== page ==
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Title: Software restructuring : understanding longitudinal architectural changes and refactoring
Author: Paixao, Matheus
ISNI:       0000 0004 7661 042X
Awarding Body: UCL (University College London)
Current Institution: University College London (University of London)
Date of Award: 2018
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The complexity of software systems increases as the systems evolve. As the degradation of the system's structure accumulates, maintenance effort and defect-proneness tend to increase. In addition, developers often opt to employ sub-optimal solutions in order to achieve short-time goals, in a phenomenon that has been recently called technical debt. In this context, software restructuring serves as a way to alleviate and/or prevent structural degradation. Restructuring of software is usually performed in either higher or lower levels of granularity, where the first indicates broader changes in the system's structural architecture and the latter indicates refactorings performed to fewer and localised code elements. Although tools to assist architectural changes and refactoring are available, there is still no evidence these approaches are widely adopted by practitioners. Hence, an understanding of how developers perform architectural changes and refactoring in their daily basis and in the context of the software development processes they adopt is necessary. Current software development is iterative and incremental with short cycles of development and release. Thus, tools and processes that enable this development model, such as continuous integration and code review, are widespread among software engineering practitioners. Hence, this thesis investigates how developers perform longitudinal and incremental architectural changes and refactoring during code review through a wide range of empirical studies that consider different moments of the development lifecycle, different approaches, different automated tools and different analysis mechanisms. Finally, the observations and conclusions drawn from these empirical investigations extend the existing knowledge on how developers restructure software systems, in a way that future studies can leverage this knowledge to propose new tools and approaches that better fit developers' working routines and development processes.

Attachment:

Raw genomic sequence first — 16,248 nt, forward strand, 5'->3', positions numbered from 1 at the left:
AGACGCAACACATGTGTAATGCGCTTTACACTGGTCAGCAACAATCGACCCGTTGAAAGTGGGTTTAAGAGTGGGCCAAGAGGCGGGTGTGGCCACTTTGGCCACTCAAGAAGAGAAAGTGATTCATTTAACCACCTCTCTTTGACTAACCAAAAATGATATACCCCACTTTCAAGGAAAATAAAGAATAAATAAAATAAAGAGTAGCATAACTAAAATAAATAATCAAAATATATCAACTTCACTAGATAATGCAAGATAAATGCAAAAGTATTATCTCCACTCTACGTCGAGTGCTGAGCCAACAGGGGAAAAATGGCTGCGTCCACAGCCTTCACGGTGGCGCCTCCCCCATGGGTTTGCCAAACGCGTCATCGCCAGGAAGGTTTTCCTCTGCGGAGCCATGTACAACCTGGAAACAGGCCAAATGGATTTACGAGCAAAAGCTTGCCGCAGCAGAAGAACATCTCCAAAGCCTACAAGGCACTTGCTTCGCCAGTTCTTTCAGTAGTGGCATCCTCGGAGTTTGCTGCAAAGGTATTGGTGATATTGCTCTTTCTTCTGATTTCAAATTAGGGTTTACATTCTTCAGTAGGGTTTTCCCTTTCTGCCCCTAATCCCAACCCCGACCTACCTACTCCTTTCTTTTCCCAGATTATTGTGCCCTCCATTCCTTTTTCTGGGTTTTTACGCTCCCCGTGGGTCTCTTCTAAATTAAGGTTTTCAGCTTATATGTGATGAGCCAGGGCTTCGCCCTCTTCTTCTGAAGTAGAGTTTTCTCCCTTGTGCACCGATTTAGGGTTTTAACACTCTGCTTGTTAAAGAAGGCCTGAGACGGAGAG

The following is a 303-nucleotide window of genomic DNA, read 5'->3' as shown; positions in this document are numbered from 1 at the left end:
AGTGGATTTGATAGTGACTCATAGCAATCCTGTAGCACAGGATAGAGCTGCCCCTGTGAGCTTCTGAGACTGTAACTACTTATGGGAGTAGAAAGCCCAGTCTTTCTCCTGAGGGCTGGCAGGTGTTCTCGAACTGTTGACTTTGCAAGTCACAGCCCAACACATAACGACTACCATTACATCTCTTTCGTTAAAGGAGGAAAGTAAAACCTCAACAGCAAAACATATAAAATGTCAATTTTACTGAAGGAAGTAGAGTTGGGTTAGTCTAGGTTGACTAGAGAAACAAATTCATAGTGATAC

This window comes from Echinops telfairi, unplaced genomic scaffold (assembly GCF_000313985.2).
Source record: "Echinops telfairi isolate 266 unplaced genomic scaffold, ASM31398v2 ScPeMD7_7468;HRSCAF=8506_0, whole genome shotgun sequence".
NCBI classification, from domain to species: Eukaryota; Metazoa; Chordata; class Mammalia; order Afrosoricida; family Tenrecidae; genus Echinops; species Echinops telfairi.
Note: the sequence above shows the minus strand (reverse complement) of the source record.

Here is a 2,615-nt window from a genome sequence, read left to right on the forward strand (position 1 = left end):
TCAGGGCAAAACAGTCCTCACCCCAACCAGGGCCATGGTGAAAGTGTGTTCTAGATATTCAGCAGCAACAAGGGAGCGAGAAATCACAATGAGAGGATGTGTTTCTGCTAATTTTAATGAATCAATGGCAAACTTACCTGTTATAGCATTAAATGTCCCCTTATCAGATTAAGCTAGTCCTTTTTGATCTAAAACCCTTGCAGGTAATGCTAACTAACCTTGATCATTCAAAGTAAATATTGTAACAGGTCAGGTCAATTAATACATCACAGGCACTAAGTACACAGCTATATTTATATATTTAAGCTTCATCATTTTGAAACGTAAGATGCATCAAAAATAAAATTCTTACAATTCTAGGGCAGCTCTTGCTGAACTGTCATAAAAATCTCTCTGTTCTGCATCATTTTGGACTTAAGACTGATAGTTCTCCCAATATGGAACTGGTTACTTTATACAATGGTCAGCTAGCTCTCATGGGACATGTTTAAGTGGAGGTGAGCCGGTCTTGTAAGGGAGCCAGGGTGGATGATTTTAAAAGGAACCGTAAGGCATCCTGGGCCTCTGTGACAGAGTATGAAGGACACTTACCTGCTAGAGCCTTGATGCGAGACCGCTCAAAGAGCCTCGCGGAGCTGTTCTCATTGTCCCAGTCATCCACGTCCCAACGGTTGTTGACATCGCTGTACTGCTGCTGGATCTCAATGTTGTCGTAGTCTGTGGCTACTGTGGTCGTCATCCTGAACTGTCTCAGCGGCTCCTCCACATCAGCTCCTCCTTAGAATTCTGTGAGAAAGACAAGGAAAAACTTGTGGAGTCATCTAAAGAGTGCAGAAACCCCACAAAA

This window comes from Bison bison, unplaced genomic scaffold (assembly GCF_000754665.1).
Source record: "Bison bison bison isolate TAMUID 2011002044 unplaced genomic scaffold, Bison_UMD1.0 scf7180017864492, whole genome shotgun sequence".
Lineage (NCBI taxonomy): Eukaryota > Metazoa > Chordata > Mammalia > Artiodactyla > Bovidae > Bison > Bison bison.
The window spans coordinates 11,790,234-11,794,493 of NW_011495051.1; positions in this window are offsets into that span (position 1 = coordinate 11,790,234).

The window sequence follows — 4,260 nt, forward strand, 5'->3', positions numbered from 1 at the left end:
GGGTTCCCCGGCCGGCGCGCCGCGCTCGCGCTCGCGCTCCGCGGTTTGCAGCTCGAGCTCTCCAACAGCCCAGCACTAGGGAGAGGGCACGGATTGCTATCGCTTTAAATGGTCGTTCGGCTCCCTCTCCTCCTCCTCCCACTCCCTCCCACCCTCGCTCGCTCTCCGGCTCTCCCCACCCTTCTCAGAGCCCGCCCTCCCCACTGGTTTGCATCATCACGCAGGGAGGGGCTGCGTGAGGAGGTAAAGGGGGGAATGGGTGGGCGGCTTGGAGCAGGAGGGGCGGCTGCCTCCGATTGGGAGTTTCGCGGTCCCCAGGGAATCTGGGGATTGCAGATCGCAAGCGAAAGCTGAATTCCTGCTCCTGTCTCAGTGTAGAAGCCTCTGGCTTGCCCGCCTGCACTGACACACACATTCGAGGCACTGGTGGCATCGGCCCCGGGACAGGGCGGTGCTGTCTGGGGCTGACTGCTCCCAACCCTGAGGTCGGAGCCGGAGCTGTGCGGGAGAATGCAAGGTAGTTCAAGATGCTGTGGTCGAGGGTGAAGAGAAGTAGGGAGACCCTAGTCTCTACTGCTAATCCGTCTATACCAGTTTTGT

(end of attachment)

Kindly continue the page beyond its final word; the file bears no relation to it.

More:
Supervisor: Not available Sponsor: Not available
Qualification Name: Thesis (Ph.D.) Qualification Level: Doctoral
EThOS ID:  DOI: Not available